Automated Repository Management » Linux Magazine


If you deploy software packages to several computers, the standard Slackware tools lack efficiency. We show you how to create a custom repository to automatically install and upgrade software for multiple systems.

Slackware [1] has a bad reputation when it comes to package management. Many new users experience Linux through distributions that include advanced package managers. Tools such as Apt or Discover [2] set expectations and, for a new user, define how a package manager functions as well as its capabilities. Modern package managers can track software dependencies, purge software no longer in use, search and find applications in the available repositories, and perform system upgrades. When users come in contact with Slackware, they find Slackware’s approach too different from what they are used to and wonder why would anybody like it.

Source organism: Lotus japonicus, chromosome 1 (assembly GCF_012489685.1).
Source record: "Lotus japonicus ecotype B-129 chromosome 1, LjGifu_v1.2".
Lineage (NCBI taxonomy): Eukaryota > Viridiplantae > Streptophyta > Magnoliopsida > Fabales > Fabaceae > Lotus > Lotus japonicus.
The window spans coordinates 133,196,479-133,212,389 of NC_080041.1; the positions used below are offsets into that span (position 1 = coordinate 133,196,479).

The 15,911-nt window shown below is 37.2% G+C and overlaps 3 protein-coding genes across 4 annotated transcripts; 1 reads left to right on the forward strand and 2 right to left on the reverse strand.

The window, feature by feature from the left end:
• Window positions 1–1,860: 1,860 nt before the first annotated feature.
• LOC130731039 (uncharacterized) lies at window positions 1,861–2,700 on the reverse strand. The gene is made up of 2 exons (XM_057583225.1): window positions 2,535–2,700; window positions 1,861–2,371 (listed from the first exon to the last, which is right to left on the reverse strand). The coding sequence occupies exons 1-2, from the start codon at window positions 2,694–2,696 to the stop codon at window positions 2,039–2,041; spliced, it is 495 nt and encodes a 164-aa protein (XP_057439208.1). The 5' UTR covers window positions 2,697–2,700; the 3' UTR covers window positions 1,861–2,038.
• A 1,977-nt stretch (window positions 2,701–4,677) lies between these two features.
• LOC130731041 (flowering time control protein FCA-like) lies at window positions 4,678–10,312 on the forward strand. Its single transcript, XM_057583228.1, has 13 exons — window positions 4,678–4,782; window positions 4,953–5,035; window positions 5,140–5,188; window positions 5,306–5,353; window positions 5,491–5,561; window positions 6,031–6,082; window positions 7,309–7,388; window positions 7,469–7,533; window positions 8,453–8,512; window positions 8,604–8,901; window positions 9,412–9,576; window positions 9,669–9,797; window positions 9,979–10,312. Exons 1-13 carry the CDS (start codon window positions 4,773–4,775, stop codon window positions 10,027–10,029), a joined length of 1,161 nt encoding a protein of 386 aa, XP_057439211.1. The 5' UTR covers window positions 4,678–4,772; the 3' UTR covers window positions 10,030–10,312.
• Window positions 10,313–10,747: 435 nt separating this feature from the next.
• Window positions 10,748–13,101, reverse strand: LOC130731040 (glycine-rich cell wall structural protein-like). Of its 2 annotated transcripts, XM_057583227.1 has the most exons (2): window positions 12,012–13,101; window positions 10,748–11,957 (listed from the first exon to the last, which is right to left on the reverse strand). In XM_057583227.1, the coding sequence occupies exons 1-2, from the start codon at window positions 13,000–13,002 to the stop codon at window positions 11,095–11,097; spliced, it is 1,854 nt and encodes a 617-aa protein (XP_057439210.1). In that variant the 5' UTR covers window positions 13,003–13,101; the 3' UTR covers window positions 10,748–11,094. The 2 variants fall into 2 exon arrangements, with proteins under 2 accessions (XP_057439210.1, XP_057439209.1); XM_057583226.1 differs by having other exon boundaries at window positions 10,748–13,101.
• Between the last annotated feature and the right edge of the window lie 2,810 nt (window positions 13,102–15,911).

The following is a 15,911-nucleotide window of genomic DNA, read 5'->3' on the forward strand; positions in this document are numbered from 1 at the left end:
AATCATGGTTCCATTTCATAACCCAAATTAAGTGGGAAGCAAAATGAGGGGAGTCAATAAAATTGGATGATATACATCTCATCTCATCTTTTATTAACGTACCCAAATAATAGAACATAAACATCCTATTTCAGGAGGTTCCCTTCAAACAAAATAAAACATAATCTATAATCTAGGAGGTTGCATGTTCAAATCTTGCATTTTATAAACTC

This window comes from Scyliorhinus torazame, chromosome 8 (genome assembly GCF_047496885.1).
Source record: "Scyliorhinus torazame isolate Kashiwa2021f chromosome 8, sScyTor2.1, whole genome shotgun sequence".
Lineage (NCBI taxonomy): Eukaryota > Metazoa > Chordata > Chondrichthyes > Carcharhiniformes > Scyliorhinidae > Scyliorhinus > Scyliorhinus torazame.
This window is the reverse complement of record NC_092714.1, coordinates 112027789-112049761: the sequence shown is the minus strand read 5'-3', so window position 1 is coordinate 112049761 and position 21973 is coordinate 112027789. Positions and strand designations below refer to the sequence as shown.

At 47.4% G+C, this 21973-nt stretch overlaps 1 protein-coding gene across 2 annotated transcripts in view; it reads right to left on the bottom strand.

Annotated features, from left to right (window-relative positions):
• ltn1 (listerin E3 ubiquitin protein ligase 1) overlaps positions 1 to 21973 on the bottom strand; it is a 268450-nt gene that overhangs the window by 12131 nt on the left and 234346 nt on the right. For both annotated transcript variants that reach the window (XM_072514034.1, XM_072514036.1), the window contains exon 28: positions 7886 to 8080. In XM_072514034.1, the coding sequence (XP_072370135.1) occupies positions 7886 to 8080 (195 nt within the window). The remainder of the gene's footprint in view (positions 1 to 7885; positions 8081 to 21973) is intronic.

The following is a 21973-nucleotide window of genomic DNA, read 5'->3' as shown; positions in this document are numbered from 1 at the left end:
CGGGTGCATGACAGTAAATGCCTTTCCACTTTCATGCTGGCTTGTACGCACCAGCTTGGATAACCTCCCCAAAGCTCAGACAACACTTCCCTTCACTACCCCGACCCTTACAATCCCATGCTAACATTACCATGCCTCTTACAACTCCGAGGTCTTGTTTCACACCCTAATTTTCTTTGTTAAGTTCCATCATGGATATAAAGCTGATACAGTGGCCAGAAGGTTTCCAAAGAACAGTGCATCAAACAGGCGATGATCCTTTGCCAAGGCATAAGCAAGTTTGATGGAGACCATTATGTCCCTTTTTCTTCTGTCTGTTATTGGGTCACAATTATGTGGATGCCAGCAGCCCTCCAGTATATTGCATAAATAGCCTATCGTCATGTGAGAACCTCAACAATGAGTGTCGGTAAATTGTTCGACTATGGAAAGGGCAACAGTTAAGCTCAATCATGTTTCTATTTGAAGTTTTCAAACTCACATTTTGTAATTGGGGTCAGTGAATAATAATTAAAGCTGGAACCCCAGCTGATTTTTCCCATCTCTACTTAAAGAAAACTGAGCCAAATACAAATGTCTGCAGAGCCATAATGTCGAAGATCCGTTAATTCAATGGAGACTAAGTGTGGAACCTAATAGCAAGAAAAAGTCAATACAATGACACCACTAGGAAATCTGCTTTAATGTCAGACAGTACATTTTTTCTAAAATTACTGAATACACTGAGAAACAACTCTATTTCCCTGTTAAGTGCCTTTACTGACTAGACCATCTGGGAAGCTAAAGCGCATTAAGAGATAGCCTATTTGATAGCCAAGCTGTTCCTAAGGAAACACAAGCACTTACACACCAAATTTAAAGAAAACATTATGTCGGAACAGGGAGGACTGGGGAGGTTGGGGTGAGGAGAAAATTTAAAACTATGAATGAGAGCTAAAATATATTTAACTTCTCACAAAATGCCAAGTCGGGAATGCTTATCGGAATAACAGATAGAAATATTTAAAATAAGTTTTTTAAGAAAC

Intended to be installed as a monolithic system, you are expected to install the whole Slackware distribution on a machine. Slackware includes lots of libraries, desktop environments, web browsers and, ultimately, most software needed for a personal workstation or server. You can partially install Slackware (e.g., if you plan to run a web server, you may skip installing a graphical desktop environment), but partial installs are not officially supported.

In practical terms, what you get on the DVD is all there is to official Slackware. Unlike Apt, there are no official repositories for extra software. Official Slackware repositories exist only to serve upgrades to existing installs. The only official Slackware tool that interacts with the repositories directly, slackpkg [3], is designed specifically to fetch security updates and keep your system in sync with the official package tree.


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